Tim Boetsch: “The Barbarian” won a very narrow Split Decision over debuting Bellator and CFC champion Hector Lombard, but it wasn’t pretty. He won by staying on the outside but always moving forward and keeping Lombard away with teep kicks. He failed on every one of his takedown attempts and really won only because Lombard did almost nothing over the course of three rounds. Only 80 combined significant strikes were landed by the two combatants and while Boetsch’s middleweight winning streak is still alive, the hype surrounding both men is now quite dead.
James Head: Few expected any fireworks between James Head and toughened grind artist Brian Ebersole, but a bout that went three full rounds and saw only two successful takedowns, one submission attempt, and just 212 total strikes thrown only around half of which landed is a waste of PPV buyer money. Head outlasted Ebersole and squeezed out a second straight UFC win, but it wasn’t a bout that will earn him any fans or support within the Zuffa organization.
Brian Ebersole: Ebersole’s was the first of the two long-standing winning streaks that came to an end at UFC 149. The notoriously slow starting “Bad Boy” simply couldn’t ramp up the heat fast enough to make up for a terrible first round and eventually lost in a Split Decision. Coupled with his grinding, less-than-exciting style, the loss will likely see Ebersole become the poor man’s Jon Fitch (23-4-1), continually stringing together wins but never breaking into the next level.
Chris Clements: Clements had his main card debut spoiled by Matt Riddle. His high octane striking game was completely negated by Riddle’s wrestling. He put out a good effort and was part of the only main card bout seen in a favorable light, but the fact that he couldn’t handle the mediocre wrestling of Matt Riddle proves that Clements has no chance of succeeding in either the welter- or lightweight divisions of the UFC at this point in his career.
Hector Lombard: It is hard to imagine a more disappointing Octagon debut than Hector Lombard’s. While several hardcore MMA fans saw their elitist views destroyed when big name PRIDE fighters, especially the lighter weight kingpins, got destroyed by mid-tier UFC talent, it still hurt less than “Shango’s” do-nothing loss to Tim Boetsch. Lombard was clearly the superior fighter. He was stronger despite the vast size difference. He was faster. He was better at every aspect of the game. He just never pulled the trigger. Hector Lombard stood in front of “The Barbarian” and let him take pot shots for three rounds and despite a few flashes of brilliance, Lombard gift wrapped Boetsch a win and killed the hype surrounding his debut.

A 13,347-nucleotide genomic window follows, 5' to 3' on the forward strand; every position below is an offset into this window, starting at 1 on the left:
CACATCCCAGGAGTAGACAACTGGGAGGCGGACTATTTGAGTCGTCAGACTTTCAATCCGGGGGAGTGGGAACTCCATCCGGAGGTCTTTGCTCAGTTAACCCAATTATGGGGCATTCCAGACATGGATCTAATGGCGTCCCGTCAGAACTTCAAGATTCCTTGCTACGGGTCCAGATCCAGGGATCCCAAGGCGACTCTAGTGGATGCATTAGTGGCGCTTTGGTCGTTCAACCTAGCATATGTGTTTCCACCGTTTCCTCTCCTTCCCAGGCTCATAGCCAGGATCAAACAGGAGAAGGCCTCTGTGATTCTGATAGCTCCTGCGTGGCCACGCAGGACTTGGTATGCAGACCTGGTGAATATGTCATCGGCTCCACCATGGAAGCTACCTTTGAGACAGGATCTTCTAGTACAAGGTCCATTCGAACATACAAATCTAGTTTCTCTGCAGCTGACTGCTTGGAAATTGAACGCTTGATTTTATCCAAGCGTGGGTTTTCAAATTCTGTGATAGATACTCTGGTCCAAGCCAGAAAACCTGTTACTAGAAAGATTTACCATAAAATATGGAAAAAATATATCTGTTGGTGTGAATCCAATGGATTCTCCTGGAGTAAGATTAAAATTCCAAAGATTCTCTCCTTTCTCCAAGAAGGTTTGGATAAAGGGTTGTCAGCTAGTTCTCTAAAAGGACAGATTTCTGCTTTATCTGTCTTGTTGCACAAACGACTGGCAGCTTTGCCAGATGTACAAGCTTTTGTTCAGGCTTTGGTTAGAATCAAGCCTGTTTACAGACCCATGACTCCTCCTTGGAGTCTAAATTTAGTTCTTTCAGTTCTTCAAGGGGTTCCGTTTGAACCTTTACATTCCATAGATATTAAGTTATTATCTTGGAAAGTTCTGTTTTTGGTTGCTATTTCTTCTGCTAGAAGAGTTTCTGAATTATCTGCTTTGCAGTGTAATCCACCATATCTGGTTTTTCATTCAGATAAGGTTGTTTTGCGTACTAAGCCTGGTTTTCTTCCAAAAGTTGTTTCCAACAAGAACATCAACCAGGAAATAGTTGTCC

Cheick Kongo: Dana White gave Kongo a bit of a free pass and blamed the referee for the deafening boredom of the anchor bout of the evening. The fans however, are more likely to agree with Dana’s post-fight comment that “This isn’t the Ultimate Clinching Championship”. The French kickboxer threw only 84 total strikes and most of those were on the break from a clinch and used primarily as a means to reengage said clinch. He won, and Dana speculated that he had an off-night, but the fans are less forgiving and Kongo will need an exciting performance in his next outing to make up for it.
Shawn Jordan: Dana White said that the officials will be the death of combat sports in reference to the referee’s reluctance to break up Jordan and Kongo’s clinch war. However, some blame must fall on the fighters as they were the ones who repeatedly reengaged the clinch at every opportunity. Leading the charge in the fence leaning contest was Jordan who consistently clinched to seek the takedown only to end up leaning against the cage with a hand on the mat to avoid knees to the head. The LSU alum could not have damaged his stock more if he had been the victim of seven-second knock out.
Click here for the full list of UFC 149: Faber vs. Barao results.